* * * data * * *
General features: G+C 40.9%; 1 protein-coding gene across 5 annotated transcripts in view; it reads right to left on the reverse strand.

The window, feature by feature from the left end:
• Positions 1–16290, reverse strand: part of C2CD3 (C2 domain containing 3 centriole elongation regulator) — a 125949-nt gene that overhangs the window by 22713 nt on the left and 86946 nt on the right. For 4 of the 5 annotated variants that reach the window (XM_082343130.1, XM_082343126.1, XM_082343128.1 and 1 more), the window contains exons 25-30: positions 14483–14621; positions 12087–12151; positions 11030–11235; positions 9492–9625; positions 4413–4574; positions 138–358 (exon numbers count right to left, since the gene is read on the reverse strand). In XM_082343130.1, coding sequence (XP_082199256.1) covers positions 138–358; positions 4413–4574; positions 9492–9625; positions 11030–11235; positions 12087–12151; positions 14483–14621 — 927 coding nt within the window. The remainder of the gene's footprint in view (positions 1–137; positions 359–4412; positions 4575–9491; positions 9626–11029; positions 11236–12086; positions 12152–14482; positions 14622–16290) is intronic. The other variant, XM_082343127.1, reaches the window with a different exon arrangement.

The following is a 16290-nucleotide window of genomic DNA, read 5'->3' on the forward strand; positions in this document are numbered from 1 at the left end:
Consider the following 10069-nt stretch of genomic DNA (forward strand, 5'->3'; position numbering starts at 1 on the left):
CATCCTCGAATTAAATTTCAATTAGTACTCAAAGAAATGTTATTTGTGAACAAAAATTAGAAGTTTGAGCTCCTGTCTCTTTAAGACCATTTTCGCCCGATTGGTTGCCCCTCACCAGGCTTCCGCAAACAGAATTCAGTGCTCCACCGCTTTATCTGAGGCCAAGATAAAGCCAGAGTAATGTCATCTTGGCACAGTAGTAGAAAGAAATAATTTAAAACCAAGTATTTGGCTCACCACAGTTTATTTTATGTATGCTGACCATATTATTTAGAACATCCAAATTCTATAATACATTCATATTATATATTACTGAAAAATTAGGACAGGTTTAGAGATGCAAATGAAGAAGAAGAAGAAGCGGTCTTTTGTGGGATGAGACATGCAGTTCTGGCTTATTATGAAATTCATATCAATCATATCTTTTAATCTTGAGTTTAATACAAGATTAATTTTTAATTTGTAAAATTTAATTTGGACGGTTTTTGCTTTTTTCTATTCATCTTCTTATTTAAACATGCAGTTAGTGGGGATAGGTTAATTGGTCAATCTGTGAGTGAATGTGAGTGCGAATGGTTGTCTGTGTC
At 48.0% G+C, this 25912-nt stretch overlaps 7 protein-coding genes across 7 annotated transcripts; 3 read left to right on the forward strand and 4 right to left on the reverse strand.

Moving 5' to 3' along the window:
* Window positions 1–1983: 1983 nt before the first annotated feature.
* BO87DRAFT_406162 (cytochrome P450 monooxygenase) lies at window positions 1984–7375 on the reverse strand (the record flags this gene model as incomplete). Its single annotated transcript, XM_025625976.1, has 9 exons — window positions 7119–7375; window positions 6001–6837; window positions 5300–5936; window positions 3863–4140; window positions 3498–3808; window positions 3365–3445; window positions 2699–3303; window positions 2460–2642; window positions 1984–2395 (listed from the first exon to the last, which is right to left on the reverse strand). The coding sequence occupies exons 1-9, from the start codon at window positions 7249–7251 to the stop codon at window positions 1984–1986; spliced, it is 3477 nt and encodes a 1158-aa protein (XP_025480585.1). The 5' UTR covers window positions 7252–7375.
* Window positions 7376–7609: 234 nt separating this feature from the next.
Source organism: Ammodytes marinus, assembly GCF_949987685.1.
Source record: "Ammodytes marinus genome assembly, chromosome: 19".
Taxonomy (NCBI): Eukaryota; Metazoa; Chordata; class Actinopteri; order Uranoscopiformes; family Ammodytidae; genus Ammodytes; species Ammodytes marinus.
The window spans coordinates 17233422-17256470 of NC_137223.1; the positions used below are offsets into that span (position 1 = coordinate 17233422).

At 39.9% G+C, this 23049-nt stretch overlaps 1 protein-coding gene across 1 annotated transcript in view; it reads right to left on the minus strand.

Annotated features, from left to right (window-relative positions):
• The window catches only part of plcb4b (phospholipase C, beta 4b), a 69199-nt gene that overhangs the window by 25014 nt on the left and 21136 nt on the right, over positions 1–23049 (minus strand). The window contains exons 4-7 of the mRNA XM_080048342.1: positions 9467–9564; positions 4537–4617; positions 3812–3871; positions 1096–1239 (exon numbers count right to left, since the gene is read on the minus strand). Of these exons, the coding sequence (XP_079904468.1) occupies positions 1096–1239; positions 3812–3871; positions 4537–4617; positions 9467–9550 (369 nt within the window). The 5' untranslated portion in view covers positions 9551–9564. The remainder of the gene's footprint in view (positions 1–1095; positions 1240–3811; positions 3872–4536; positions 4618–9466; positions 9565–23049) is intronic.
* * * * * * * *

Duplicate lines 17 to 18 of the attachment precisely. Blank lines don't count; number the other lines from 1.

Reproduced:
Annotated features, from left to right (window-relative positions):
• The window catches only part of plcb4b (phospholipase C, beta 4b), a 69199-nt gene that overhangs the window by 25014 nt on the left and 21136 nt on the right, over positions 1–23049 (minus strand). The window contains exons 4-7 of the mRNA XM_080048342.1: positions 9467–9564; positions 4537–4617; positions 3812–3871; positions 1096–1239 (exon numbers count right to left, since the gene is read on the minus strand). Of these exons, the coding sequence (XP_079904468.1) occupies positions 1096–1239; positions 3812–3871; positions 4537–4617; positions 9467–9550 (369 nt within the window). The 5' untranslated portion in view covers positions 9551–9564. The remainder of the gene's footprint in view (positions 1–1095; positions 1240–3811; positions 3872–4536; positions 4618–9466; positions 9565–23049) is intronic.